Outside of the Romance genre, the publishing industry is kinder to male authors. That’s just objective and observable fact. Author Catherine Nichols even did an experiment to demonstrate it—she took the same manuscript and pitched to the same agents, but used a different name. The unsurprising result: the male...

Oh, to be a Ghostwriter…

There’s something exciting in the secretive sound that a ghostwriter makes, when he’s ghosting around. A bookshelf he haunts, with no obvious trace— inaudible voice, incorporeal face. You want something written, but can’t write it yourself, or have no time to do so—you should hire someone else! That’s the...

Alex Kava and other Addictive Substances

It’s immensely satisfying to discover a novelist whose work is so enjoyable, so engaging, one delights to gorge on it in any free moment available. Particularly at the end of a long preschooler-filled day, which finally ends with quietness, stillness, and an opulent stack of pillows. Of course, the euphoria...

Needing to Write but Nothing to Say

I find myself with the unfortunate affliction of needing to write but having nothing to say. I love the feeling of the words unfolding in front of me. Of the keys clicking rapid-fire under my fingers. But, never-the-less, in this moment I have nothing to say. I want to...

The greater misfortune—apathy or incompetence?

Which is worse: to love writing stories but be atrocious at it, or to have the skills of a literary Rumpelstiltskin but no drive to do anything with it? I narrate in my head all day. Sometimes I tell myself the words are what I intend to write later,...

Soft and Easily Flattened

If I were a food I’d be a marshmallow. I’m soft and easily flattened. (Also white and spongy around the middle, but that’s neither here nor there.) Today I gave a small wave of thanks to a lollipop lady who’d waved me through a lane of road cones. You...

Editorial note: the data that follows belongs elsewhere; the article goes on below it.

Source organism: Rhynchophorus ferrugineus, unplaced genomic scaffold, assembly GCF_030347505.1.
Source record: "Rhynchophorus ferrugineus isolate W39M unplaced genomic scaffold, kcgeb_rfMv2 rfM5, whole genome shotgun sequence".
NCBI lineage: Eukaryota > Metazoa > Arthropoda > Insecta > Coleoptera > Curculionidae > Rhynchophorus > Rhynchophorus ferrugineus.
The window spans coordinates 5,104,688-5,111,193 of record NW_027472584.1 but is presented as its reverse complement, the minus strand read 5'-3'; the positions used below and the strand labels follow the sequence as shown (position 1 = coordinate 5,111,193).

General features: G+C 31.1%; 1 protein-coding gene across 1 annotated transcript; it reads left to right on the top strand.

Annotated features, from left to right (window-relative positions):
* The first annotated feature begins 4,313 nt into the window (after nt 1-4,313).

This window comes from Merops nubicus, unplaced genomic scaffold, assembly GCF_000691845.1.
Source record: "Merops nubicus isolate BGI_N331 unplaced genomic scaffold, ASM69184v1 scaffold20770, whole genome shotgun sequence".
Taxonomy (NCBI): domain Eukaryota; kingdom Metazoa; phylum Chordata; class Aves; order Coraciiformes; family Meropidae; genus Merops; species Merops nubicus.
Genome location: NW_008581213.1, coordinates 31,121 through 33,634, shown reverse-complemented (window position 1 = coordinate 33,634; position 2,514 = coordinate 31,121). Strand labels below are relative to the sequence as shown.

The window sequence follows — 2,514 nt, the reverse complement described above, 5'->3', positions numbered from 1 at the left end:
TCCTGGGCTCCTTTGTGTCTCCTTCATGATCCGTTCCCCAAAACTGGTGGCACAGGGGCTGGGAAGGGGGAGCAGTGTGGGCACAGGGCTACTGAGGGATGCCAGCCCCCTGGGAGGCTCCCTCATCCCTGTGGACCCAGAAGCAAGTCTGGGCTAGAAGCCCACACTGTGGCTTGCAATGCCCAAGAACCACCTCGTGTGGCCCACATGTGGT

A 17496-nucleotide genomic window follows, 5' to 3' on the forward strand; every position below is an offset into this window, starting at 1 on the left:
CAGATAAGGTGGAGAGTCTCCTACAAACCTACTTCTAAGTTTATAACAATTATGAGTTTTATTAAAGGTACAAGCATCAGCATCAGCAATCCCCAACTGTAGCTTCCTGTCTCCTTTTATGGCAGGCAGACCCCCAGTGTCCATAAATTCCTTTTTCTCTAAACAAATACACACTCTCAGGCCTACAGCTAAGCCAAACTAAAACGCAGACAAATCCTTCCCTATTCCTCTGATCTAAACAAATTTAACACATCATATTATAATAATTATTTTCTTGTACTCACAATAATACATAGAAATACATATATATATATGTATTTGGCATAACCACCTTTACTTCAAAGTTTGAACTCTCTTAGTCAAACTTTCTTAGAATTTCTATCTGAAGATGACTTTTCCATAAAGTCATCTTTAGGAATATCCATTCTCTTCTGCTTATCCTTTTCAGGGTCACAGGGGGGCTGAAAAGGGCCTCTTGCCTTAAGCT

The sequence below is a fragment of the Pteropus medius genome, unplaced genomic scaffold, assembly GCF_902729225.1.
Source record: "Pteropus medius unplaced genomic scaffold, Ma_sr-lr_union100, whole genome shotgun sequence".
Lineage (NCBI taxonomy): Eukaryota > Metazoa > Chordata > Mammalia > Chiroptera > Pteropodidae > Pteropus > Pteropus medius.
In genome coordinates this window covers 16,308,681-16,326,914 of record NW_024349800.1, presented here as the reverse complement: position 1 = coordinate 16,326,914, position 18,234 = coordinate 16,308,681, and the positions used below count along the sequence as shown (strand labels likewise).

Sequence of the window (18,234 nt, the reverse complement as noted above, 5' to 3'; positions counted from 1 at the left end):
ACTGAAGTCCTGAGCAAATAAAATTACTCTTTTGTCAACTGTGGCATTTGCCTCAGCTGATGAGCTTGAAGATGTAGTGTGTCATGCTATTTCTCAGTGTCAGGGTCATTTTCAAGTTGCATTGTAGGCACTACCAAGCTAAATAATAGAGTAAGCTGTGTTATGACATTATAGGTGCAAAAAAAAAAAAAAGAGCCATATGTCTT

Learning ALL the things!

The only way to make someone want something is to take it away. Generally speaking, people are horrible value assessors. When I was in school, I hated it. I suspect that’s normal. But now that I find myself busied with the busy busyness of domestic this and that, and...

‘Shakespeare Saved My Life’

So claims English professor Dr Laura Bates in her like-titled novel, which is the Big Library Read until the end of this month. Fortunately, I haven’t suffered complete inoculation against Shakespeare by well-meaning high school teachers, who tend to force it on their students with the appeal of 400-year-old...

Breaking Up with Writer’s Block

The Writing Prompt Boot Camp — by Brian A Klems & Zachary Petit Day #1: Breaking Up With Writer’s Block It’s time for you and Writer’s Block to part ways. Write a letter breaking up with Writer’s Block, starting out with, “Dear Writer’s Block, it’s not you, it’s me…”...

Book Buffet of Literary Flavours

In the last couple of weeks I’ve tasted some diverse literary flavours. Not all of them I cared for. But trying a variety made me feel good about trying a food (or book) before deciding I didn’t like it.   ‘Devil Bones’ by Kathy Reichs. This was Marmite to...

Elements of Eloquence

I’d never enjoyed being insulted until I met Mark Forsyth, and then I couldn’t help myself. I use the term ‘met’ somewhat loosely. I was reading one of his books while on the other side of the world. But after his words were in my head, my life felt...